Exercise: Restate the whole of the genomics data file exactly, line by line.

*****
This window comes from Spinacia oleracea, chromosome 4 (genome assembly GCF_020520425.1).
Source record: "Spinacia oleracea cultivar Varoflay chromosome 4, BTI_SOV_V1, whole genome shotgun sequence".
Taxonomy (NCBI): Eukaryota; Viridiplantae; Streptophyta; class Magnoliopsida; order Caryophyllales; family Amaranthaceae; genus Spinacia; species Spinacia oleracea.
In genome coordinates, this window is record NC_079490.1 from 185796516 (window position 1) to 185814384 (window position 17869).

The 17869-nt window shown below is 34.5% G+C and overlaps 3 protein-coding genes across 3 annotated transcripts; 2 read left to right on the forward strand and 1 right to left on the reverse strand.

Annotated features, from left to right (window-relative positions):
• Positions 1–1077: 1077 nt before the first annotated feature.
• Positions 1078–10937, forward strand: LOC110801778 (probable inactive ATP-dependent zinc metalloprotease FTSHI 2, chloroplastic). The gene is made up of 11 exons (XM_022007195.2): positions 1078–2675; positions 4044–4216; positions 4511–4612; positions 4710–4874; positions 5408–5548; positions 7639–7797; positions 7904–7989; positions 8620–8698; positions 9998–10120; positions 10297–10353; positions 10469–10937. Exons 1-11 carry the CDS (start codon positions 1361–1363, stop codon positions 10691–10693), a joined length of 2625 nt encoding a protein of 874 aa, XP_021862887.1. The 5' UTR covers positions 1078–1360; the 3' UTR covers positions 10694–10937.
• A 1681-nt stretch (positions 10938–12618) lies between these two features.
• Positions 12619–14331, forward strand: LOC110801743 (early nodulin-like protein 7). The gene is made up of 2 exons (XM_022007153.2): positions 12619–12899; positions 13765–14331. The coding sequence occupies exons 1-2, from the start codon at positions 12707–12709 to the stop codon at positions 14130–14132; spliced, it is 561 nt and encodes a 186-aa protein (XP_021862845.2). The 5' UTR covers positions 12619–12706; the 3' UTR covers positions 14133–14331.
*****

This window comes from Spinacia oleracea, chromosome 4 (genome assembly GCF_020520425.1).
Source record: "Spinacia oleracea cultivar Varoflay chromosome 4, BTI_SOV_V1, whole genome shotgun sequence".
Taxonomy (NCBI): Eukaryota; Viridiplantae; Streptophyta; class Magnoliopsida; order Caryophyllales; family Amaranthaceae; genus Spinacia; species Spinacia oleracea.
In genome coordinates, this window is record NC_079490.1 from 185796516 (window position 1) to 185814384 (window position 17869).

The 17869-nt window shown below is 34.5% G+C and overlaps 3 protein-coding genes across 3 annotated transcripts; 2 read left to right on the forward strand and 1 right to left on the reverse strand.

Annotated features, from left to right (window-relative positions):
• Positions 1–1077: 1077 nt before the first annotated feature.
• Positions 1078–10937, forward strand: LOC110801778 (probable inactive ATP-dependent zinc metalloprotease FTSHI 2, chloroplastic). The gene is made up of 11 exons (XM_022007195.2): positions 1078–2675; positions 4044–4216; positions 4511–4612; positions 4710–4874; positions 5408–5548; positions 7639–7797; positions 7904–7989; positions 8620–8698; positions 9998–10120; positions 10297–10353; positions 10469–10937. Exons 1-11 carry the CDS (start codon positions 1361–1363, stop codon positions 10691–10693), a joined length of 2625 nt encoding a protein of 874 aa, XP_021862887.1. The 5' UTR covers positions 1078–1360; the 3' UTR covers positions 10694–10937.
• A 1681-nt stretch (positions 10938–12618) lies between these two features.
• Positions 12619–14331, forward strand: LOC110801743 (early nodulin-like protein 7). The gene is made up of 2 exons (XM_022007153.2): positions 12619–12899; positions 13765–14331. The coding sequence occupies exons 1-2, from the start codon at positions 12707–12709 to the stop codon at positions 14130–14132; spliced, it is 561 nt and encodes a 186-aa protein (XP_021862845.2). The 5' UTR covers positions 12619–12706; the 3' UTR covers positions 14133–14331.